VENT -is it normal-

The moment I stop drinking… I start to feel as if my mind is lost. I don’t know who or what I am or where is going here or there. Honestly… I can’t even make time for what I don’t know who I even need to make time for. Because I have outcasted every person who I love. I tried to delete this many times. But it keeps bringing me here. I am a mother and a wife. Together with my husband for 16 years married 12… 5 children. He still does not understand me. But we keep fighting together. Pretty sure both of us feel stupid. And he blames himself a lot. As do i. Sorry just a vent


I had a plan for most of my days early on, IOP, meeting, monotony of work, another meeting, sleep, weekend visits with kids, therapy appointments… I didn’t have a lot of time to think or what to think of, I was given an outline and I went to task on it. When i did have spare time, I would spend it walking and just trying to be present where I was, what was happening around me, smells and those senses and stuff.

I’m glad I did have a lot of stuff I had to do, cause I wasn’t very coordinated with what to do during “down time” aside from getting sauced and watching the tube. I think I would have felt much like you are expressing.

Do you have a plan? Any way to get some therapy in, for you and the hubs? It definitely helped the wife and I. Any chance for a meeting of some sort, be it AA, SMART, dharma, church?


I’m not in any therapies. And that’s my fear and mistake. My husband. He just does his best to support me emotionaly and whatever else I need at the moment. It sounds horrible. But I always have a plan and then I am not strong enough to stick to it. I told him our every day behavior needs a change. He works a lot so he’s grumpy. And Im just tired. We don’t make time for ourselves OR for each other… ORR with each other.


Sounds like something you can work on. Whats something small you could do together?


I would only add to what @CaptAZ said, that mental scatter and those feelings you shared when suddenly sober are normal. I had it too. From bursts of anxiety to sudden fog brain, tension at work, just all over the map.

The encouraging thing I can say is it does pass. It may take some weeks. But it passes.

And I totally agree with him on finding some of support. Therapy, a recovery group like AA, somewhere you can make regular time for it. I found having a place to share with people who had been there helped. Plus new ways of coping I needed that didn’t involve a drink. How to get things right so I don’t even want one anymore.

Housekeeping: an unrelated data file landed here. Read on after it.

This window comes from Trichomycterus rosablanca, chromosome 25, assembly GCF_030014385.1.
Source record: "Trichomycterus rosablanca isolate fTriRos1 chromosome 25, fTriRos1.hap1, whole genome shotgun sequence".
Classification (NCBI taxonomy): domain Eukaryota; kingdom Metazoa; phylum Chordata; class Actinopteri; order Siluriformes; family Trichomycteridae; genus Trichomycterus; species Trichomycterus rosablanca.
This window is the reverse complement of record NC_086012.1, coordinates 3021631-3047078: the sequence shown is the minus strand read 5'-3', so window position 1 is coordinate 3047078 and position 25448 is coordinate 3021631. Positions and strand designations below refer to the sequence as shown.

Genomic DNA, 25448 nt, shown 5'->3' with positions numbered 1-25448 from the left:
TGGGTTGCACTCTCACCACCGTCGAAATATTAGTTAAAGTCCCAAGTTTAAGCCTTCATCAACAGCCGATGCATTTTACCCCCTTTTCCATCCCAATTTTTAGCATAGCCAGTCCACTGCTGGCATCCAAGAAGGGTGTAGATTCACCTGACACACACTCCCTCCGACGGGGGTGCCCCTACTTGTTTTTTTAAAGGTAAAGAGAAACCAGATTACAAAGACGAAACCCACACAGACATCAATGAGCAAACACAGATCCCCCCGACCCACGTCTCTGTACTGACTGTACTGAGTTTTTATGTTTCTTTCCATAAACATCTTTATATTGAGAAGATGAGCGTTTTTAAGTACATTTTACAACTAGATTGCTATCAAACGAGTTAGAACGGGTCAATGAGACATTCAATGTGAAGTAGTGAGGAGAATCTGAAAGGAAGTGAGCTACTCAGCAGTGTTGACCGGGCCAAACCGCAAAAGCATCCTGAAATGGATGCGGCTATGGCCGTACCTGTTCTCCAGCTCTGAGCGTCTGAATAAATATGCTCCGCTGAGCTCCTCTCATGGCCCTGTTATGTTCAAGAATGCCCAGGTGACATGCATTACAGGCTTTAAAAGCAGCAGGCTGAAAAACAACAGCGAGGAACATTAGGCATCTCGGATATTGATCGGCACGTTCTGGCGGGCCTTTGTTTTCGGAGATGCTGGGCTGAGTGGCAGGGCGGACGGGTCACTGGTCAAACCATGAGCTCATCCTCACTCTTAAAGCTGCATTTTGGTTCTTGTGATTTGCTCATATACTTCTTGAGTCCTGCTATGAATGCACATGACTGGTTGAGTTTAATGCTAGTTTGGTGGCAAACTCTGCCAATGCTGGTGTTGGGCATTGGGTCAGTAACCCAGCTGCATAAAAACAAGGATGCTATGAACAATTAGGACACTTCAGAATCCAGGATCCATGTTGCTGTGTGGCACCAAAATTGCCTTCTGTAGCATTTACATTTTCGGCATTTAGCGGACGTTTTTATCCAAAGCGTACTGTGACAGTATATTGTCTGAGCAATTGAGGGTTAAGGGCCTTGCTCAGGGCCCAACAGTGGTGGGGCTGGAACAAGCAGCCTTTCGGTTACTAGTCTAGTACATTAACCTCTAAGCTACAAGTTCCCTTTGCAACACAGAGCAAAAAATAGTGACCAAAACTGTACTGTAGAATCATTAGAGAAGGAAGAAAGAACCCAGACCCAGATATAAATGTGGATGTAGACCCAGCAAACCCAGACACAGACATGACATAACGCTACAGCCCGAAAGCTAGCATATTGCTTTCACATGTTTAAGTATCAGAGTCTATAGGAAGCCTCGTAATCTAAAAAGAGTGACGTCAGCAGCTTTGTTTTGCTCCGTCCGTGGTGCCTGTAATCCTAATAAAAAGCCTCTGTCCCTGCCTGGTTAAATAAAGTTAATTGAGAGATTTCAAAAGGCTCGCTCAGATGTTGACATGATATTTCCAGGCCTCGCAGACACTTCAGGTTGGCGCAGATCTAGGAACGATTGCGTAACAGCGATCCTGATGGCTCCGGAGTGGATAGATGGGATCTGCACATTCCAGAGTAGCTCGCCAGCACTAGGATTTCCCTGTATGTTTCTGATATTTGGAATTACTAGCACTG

In any case, deep breaths. As we say round here, just don’t drink today, no matter what. Then we stand a chance at this thing!


:flushed: at the moment id like to judo chop his throat. :grimacing::joy: Otherwise. We tried tonight. He was very tired after a 13 hr day. He fought against the kids WITH me to watch big hero 6. Together. I got upset because he tried to say he understood our 11 yr old daughter. And I said he didn’t. And he got very angry and said some mean things.

Honestly… life is so bizarre. I grow tired of the give and take. And the unexplainable and Ill explained. Maybe it’s just me? :woman_shrugging: I don’t think. I’m sleeping on the couch for tonight. :sweat_smile: Per choice.

Please excuse me. Anger and resentment. Deflection whatever. It’s all there. Always anymore. I’m working on it. The more they try to help. The meaner I get :woman_facepalming:. I don’t handle self weakness well

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That’s a hard situation. It is really a grind when you feel trapped like you are describing here. I get that.

Sounds like there is a lot going on under the surface in the relationship between you and your husband. My marriage was like that too. Lots of bickering about this and that. None of it is actually about what we’re bickering about. You tell me we’re arguing like this over how we use a dishwasher? Seriously? It’s just a dishwasher!

What we argue about symbolizes something deeper. It always does :innocent: There’s a weight you’re carrying and you’re struggling to keep afloat with that weight tied around your neck.

If you’re looking for sympathy, see above :arrow_up:
If you’re looking for solutions, give this a shot :arrow_down: you have nothing to lose and everything to gain :innocent:

Take 15 minutes every day to listen to each other with a timer. Just 15 minutes. Each person gets 7 minutes, 30 seconds.